As we mentioned when talking about the church of Santa Maria de Eunate, there is a church in the nearby village of Olcoz with an almost identical portico. This unique fact in romanesque art has caused lots of legends to sprung around these two works; here we will recount one of them.
According to it, the portico in Santa Maria de Eunate was started by a master sculptor from the templar order, who after doing a large part of the work, had to leave for unspecified reasons. The local authorities called another local sculptor to finish the work, which he managed to do in only three days (according to some versions, this second sculptor was a giant, which would explain a lot, as we’ll see).
When the original sculptor came back from his voyage, he was angered by what he saw as an usurpation of his work. The local authorities challenged him then an identical portico in the same time that it took his substitute. Faced with such a challenge, the master had to resort to the black arts.
(Pictures courtesy of TaxNavarra).
It was the midsummer night (St. John’s day). Following the advice of a witch that lived close to the nearby river Nekeas, the master hid himself close to the river, and waited until a huge snake appeared. The snake left a moonstone that it was carrying on its mouth on the shore. The master waited until the snake had submerged into the river, then picked up the moonstone and ran away to the unworked portico, which was already raised in front of Eunate. He put the moonstone in a cup full of the river’s water, put the cup under the portico, and waited…
…And when the moon reached its apogee, the portico’s stones started taking by themselves the shapes of the sculptures, columns… that existed in the original portico, only reversed. The only problem happened when the second sculptor found out. Angered by the copy that his competitor had made in just one night, he kicked the portico with such force that it flew away from Eunate to Olcoz, where it is now…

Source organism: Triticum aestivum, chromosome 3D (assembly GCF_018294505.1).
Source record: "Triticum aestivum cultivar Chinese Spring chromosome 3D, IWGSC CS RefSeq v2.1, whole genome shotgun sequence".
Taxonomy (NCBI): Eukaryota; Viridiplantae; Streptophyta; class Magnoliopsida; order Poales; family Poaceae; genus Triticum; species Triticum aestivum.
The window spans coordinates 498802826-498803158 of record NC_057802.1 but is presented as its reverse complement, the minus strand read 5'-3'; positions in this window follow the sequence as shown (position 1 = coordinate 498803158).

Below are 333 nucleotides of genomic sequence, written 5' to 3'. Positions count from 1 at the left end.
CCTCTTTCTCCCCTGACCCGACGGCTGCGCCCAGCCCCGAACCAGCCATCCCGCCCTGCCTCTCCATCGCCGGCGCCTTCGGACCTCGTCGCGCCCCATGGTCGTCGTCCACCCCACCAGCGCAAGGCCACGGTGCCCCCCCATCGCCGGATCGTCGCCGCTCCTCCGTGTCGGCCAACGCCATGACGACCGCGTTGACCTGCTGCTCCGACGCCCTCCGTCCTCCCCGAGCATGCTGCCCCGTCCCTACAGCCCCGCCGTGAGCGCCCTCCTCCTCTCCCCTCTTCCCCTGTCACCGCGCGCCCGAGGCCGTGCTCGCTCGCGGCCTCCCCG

And indeed, the current portico in Olcoz is almost identical to the one in Eunate, except that its features are reversed.
Throught the Camino de Santiago, the pilgrim can find many religious monuments (churches, monasteries…), remains of the centuries of tradition and history originated in this route. Among them, however, the Monastery of San Millán de la Cogolla is special, since it holds the honor of being considered the birthplace of the Castilian language, the most spoken language in modern Spain.
The Monastery of Suso (one of the two existing monasteries in San Millán) was, in effect, the place where the “Glosas Emilianeses”, considered the first words written in Castilian (or at least a primitive version of it), were authored. These were notes written on the margin of latin codexes, in order to clarify words or expressions from the main text. Some of these comments were also written in a primitive version of the Basque language, so they can also be considered the oldest existing Basque text.
San Millán de la Cogolla was also the working place of Gonzalo de Berceo, considered the first literary writer in castillian. His main work, “Milagros de Nuestra Señora”, was a compilation of miracles attributed to the Virgin Mary written around 1260, and is considered as one of the first literary works written in Castilian.
Due to these reasons, the Monasteries of San Millán were declared World Heritage Sites by UNESCO in 1997.